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Friday, March 9, 2018

Andrew Lisle & Alex Ward – Doors (Copepod Records, 2018) ****½

By David Menestres

Doors is the new album from the duo of drummer Andrew Lisle & clarinetist/guitarist Alex Ward. Lisle has been based in London for the last few years, Portugal for a couple of years prior to that, and performs with many people including John Dikeman, Dirk Serries, and Colin Webster. Ward has been active for a few decades performing with a wide variety of musicians including Derek Bailey, Simon H. Fell, Duck Baker, Eugene Chadbourne, and countless others. In addition, Ward is also the leader/co-leader of many groups under his own name as well as groups like Predicate, Forbrace, and Dead Days Beyond Help. Ward is probably the more familiar of the two to readers of this blog as a quick search returns over twenty results.

Doors is comprised of four tracks, all between sixteen and eighteen minutes. “Front” and “Open” are clarinet and drums, “Back” and “Closed” are electric guitar and drums. Ward’s clarinet sound is delicious, at times warm and lush, at others severe and spikey, like a bear pleased with himself for stealing honey from a hive, only to discover he has a stomach filled with angry bees trying to get out. His guitar sound is equally complex, from lush single note runs to screaming, distorted madness. Lisle’s drums are equally expansive, crisp and clean when called for, aggressive and angry when necessary.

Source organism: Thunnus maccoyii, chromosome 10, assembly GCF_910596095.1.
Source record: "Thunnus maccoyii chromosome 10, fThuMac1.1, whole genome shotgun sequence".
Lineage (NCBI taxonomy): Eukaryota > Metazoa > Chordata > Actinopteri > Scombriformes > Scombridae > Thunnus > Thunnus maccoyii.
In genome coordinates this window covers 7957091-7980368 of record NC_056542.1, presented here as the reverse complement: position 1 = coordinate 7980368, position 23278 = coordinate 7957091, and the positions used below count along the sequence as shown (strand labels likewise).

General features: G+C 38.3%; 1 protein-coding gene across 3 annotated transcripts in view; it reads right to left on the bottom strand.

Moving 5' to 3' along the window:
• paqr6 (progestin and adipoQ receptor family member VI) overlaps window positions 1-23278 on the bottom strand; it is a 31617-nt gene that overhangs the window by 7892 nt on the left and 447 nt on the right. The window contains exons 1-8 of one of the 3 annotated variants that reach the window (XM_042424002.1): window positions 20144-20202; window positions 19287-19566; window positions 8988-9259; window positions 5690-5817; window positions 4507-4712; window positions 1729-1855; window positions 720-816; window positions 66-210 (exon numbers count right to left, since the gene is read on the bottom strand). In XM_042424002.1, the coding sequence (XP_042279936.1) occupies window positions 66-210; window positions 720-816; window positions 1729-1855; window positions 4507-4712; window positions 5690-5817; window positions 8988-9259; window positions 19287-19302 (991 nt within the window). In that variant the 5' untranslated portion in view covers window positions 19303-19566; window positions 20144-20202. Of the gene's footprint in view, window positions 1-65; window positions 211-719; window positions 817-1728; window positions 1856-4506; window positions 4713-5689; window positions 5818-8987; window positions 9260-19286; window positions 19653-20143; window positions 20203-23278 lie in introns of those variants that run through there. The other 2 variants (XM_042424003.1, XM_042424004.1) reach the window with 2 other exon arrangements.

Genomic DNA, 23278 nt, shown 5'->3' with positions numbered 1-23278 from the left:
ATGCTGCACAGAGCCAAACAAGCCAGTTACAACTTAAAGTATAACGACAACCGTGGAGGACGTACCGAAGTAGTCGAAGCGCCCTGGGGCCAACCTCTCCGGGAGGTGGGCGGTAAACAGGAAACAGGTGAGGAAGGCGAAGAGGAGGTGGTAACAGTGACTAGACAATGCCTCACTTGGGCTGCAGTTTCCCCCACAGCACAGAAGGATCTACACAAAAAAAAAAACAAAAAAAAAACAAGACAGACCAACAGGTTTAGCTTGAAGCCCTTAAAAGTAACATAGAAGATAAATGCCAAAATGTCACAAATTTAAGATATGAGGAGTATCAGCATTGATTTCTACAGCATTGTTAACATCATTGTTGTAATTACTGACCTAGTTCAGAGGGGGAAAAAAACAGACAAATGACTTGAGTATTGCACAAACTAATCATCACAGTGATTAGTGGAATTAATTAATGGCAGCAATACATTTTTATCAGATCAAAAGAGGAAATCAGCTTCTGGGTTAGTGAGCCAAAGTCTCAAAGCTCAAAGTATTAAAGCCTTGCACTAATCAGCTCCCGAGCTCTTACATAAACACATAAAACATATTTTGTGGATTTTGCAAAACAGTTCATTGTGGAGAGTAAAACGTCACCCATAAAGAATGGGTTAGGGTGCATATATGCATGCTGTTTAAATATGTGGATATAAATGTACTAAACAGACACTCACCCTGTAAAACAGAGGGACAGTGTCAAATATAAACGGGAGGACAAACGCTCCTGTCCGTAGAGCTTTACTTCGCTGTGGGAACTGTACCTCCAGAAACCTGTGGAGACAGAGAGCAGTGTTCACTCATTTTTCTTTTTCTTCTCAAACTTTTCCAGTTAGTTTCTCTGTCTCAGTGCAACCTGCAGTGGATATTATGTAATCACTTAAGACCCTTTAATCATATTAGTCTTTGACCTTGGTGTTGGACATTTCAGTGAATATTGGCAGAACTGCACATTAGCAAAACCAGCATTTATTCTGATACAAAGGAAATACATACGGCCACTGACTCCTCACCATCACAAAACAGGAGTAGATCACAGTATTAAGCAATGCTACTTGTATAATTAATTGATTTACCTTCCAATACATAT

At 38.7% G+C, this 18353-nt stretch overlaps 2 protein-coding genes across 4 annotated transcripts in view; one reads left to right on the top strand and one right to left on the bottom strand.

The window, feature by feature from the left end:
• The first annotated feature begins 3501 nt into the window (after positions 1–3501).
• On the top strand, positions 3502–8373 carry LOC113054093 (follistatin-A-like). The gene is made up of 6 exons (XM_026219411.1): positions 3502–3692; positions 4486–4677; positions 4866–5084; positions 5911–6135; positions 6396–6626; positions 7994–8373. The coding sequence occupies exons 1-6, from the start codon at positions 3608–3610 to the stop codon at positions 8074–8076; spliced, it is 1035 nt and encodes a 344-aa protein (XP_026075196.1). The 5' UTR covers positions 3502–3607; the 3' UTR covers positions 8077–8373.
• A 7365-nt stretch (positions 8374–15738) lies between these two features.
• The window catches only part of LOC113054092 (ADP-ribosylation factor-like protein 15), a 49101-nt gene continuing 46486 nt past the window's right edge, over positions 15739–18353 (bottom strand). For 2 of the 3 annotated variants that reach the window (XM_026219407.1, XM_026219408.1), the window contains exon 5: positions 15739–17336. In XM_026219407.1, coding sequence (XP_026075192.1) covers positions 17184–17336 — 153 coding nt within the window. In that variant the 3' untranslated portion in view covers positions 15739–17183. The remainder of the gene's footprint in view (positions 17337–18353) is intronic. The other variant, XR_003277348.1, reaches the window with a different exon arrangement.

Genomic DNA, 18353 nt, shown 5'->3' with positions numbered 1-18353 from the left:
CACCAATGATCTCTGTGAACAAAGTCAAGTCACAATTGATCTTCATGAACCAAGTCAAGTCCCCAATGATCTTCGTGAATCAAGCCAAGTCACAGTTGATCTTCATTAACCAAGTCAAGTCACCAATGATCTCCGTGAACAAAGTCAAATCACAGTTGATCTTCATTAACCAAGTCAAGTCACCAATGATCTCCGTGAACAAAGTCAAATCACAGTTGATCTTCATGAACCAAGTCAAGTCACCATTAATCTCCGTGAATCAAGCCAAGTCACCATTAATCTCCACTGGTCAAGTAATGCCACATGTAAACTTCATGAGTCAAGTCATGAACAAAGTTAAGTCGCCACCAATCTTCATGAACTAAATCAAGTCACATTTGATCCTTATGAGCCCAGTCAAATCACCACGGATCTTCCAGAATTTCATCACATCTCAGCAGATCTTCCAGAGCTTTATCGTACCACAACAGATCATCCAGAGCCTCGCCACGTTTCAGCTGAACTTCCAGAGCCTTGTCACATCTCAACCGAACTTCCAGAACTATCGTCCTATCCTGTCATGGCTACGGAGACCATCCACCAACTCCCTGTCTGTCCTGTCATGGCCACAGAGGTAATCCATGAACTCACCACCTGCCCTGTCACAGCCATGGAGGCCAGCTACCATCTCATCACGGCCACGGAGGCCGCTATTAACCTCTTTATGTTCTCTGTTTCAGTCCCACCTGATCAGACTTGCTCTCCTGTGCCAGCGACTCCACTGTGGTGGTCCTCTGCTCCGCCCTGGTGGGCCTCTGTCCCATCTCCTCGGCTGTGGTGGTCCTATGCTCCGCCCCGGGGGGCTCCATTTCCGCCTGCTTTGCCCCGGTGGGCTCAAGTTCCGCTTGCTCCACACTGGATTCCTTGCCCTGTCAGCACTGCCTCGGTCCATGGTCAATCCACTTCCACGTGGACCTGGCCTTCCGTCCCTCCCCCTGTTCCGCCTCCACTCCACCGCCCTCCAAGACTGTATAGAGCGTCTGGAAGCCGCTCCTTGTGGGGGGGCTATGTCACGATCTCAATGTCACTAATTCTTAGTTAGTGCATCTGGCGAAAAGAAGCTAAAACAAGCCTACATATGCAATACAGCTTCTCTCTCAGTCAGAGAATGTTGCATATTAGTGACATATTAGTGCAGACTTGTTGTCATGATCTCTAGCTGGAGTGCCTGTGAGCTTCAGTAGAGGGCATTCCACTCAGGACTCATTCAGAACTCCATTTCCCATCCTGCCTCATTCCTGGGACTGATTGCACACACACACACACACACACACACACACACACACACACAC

“Front” opens the album, quickly establishing the dynamic: two musicians, engaged in the endless battle of listening and pushing each other forward. The single note guitar lines of “Back” eventually give way to crashing chords before devolving in slashes for noise. Lisle’s playing reminds me of the French term for percussion “batterie” which always makes me think of the English homonym “battery,” defined by the US Department of Defense as a “tactical artillery unit.” Lisle reigns down the destruction much like the US Military unfortunately does around the world.

“Open” has Ward returning to the clarinet, playing in an almost traditional sounding manner (or as close as Ward comes to the tradition, which is still fairly far from what most would consider traditional) up until about half way through the track when the duo begins to explore moments of intense quiet. “Closed” ends the album with the further exploration of the guitar/percussion duo.

Doors is a wild ride, highly recommended for anyone interested in creative improvised music. Doors is available as a digital download or CD. In an ideal world, this would make for a beautiful double vinyl release, but we all know what that costs versus what sales are like for this kind of music.